Category Archives: Exchange 2003

Exchange 2003

Exchange 2003 failing to start, Restoring while keeping latest mailbox store. Using eseutil /r /i

I came up -just now- with a failing to boot VM running an Exchange 2003.

Thank God:
I had Backup of the VM
Had Seperated Exchange Mailboxes from system and had put them to another attached vhd.

When I tried to attach the system vhd to the host, failure was coming up…don’t even remember the exact error message since I was rather frustrated! Fortunately the mailbox vhd was attached succesfully, somehow luckily! So mailboxes are intact!

Restored both vhds from backup-while keeping in mind, that if I replace the mailbox vhd users will lose -at least- one day of mails (don’t even want to think about it).

Therefore I kept the mailbox vhd as present, while restoring the system vhd from the previous night’s backup.

Booted the VM and all services came up…with no problem…Come on, be a sport, can’t be that easy!

Well after launching Exchange system manager Mailbox store and Public Folder store were unable to be mounted!

Ok…fingers crossed and we fire up the restore process.

Navigate to your logs folder (there where the e00xxx files are in, x:\mdbdata\)

Copy in x:\mdbdata the

that you will find in c:\program files\Exchsrvr\bin

These files need to be in the same folder with the logs (just to make the process easier, while not loosing time with paths).

Fire up command prompt and type

x:\mdbdata\eseutil /r /i

and hit enter.

/i switch will ignore mismatched/missing database attachments

The process of regeneration of Exchange databases will start and you may monitor it by refreshing your application log.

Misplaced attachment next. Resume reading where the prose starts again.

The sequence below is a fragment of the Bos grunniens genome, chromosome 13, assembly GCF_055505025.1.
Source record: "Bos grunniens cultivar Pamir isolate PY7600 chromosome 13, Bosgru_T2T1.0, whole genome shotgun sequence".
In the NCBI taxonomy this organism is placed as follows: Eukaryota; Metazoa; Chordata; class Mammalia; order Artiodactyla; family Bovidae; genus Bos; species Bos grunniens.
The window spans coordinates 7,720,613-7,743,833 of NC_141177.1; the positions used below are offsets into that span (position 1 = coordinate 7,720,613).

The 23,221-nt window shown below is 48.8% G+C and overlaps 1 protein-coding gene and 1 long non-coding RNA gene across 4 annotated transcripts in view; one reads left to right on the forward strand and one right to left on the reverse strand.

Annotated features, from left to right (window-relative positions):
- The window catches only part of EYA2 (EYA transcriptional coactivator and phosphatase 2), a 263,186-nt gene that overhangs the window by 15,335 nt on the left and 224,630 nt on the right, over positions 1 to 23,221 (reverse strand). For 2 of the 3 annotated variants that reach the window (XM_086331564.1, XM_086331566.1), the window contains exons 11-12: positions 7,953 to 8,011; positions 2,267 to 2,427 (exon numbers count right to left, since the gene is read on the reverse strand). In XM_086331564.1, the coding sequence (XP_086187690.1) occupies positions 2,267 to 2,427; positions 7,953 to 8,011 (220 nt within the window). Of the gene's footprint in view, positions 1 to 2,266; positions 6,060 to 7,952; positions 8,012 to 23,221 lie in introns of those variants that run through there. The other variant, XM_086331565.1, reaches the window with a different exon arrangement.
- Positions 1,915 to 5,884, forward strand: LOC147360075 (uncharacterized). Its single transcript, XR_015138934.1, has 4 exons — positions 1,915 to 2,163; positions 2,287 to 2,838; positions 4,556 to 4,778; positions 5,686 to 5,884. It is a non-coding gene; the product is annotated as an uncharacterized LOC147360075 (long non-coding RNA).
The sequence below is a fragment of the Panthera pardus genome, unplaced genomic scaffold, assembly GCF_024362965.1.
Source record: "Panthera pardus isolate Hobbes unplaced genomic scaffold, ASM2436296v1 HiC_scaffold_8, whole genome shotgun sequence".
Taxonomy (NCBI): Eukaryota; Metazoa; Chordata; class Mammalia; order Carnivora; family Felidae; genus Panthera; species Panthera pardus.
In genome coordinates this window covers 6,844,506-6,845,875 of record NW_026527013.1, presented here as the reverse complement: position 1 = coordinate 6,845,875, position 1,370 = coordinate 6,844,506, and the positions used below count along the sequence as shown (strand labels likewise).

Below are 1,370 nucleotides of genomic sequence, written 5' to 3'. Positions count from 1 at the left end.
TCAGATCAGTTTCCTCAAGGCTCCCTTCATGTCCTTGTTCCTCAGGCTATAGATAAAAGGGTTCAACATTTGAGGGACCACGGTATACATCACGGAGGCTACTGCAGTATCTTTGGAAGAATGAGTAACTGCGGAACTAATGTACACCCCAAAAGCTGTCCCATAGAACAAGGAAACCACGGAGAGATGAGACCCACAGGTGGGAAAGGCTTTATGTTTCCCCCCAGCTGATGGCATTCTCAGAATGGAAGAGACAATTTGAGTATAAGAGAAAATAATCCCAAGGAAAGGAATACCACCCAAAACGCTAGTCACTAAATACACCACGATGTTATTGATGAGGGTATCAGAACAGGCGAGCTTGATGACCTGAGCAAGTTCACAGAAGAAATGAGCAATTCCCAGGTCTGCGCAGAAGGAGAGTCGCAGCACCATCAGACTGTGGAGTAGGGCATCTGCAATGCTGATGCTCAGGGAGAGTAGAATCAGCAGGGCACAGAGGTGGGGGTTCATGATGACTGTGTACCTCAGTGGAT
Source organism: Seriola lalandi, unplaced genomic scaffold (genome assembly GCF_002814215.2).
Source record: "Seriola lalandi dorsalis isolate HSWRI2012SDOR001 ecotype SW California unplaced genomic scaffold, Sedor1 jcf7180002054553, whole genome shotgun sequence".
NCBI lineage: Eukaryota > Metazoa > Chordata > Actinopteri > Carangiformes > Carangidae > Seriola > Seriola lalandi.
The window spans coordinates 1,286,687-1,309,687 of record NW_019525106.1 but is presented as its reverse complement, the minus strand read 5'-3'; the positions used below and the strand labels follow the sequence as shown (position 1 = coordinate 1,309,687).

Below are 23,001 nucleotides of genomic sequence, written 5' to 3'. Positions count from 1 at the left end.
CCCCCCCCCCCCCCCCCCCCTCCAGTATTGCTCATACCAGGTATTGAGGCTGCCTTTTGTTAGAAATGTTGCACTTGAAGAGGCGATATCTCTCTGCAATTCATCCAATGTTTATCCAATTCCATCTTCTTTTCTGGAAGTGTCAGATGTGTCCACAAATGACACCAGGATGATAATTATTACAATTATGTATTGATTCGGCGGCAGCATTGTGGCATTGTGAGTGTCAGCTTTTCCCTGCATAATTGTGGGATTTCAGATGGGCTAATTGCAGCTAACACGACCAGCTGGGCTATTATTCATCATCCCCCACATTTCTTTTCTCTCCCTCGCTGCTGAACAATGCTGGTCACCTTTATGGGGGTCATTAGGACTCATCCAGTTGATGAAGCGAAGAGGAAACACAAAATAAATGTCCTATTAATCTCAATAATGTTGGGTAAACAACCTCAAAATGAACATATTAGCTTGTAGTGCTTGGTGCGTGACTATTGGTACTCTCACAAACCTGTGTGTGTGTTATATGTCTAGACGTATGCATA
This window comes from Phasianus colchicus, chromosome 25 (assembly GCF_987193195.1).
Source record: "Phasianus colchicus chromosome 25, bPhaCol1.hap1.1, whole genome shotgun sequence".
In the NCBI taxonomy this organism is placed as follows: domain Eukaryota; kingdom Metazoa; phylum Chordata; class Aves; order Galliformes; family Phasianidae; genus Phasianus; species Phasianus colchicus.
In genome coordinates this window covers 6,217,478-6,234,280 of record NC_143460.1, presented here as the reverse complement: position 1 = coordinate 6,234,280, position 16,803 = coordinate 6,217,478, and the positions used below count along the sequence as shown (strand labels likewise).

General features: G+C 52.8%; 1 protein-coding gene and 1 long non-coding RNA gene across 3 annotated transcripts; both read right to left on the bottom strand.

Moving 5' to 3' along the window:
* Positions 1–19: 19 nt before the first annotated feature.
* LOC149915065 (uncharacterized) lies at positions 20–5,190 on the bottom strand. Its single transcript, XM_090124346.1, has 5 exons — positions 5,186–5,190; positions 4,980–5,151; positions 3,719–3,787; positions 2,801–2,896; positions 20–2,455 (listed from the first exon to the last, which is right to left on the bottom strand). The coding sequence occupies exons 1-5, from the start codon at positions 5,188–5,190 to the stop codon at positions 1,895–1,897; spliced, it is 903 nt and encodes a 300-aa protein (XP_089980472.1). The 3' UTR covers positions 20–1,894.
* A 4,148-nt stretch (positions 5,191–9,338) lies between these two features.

Be patient, the more e00 logs you have in, the more time it will take.

After eseutil has finished its job go ahead and manually mount your Mailbox and Public Folder store.

Till next time:) Goodnight!

see more on


Renew a custom IIS Certificate that is about to expire, without affecting clients

A custom (non paid) certificate is about to expiry and you are afraid that your web clients won’t be able to login, or have problems logging in due to that certificate expiration?

A great example of this would be OWA (outlook web access) certificates renewal.

1.Go to your IIS web server.

2.Right Click on the website having the expiring certificate and click properties

3.Click on Directory Security tab and then on Server Certificate and click next

4.Click on Renew the current Certificate and then Prepare the request now, but send it later.

5.The wizard will save the Certificate request on a file on your drive (c:\certreq.txt)

6.After the wizard finishes you should fire up your certificate authority web site. IE is recommended for this job!


This should look like this.

7.Click on Request a Certificate link and then on “advanced certificate request”

8.Click on the second link saying:

Submit a certificate request by using a base-64-encoded CMC or PKCS #10 file, or submit a renewal request by using a base-64-encoded PKCS #7 file.

Browse for a file to insert (take the file you created on your certificate request back on step 5). If your IE has its security settings enabled then you may just copy and paste the contents of the txt file created on step 5.

REMEMBER!!! Certificate template should be “Web Server”

Click on submit on your bottom right.

9.Download the certificate created and in case you need it in the future its chain as well.

10.Go back to your IIS that waits for the renewal. Do again steps 2 and 3 in order to go back to Security>Certificates configuration.

11.This time the server waits for the certificate you created and downloaded on step 9.

12.Proceed with submiting the certificate.

13.Export the certificate in pfx format directly from your IIS using the appropriate button on your Certificate Wizard. You will need this in order to publish this certificate again on your firewall/ISA/TMG

Now there is a case that in front of your web server you have an ISA or other Firewall to initially do the “talking” with your external clients. Therefore you need to install this certificate (step 13) to the “talker”

In case of an ISA/TMG:

14.Launch mmc>Add Certificates>LOCAL COMPUTER

15.Remove all old expiring certs from your Personal Directory

16.Import new pfx file (step 13)

17.Check your rule in OWA Publish in SSL/https Web listener –change Certificate.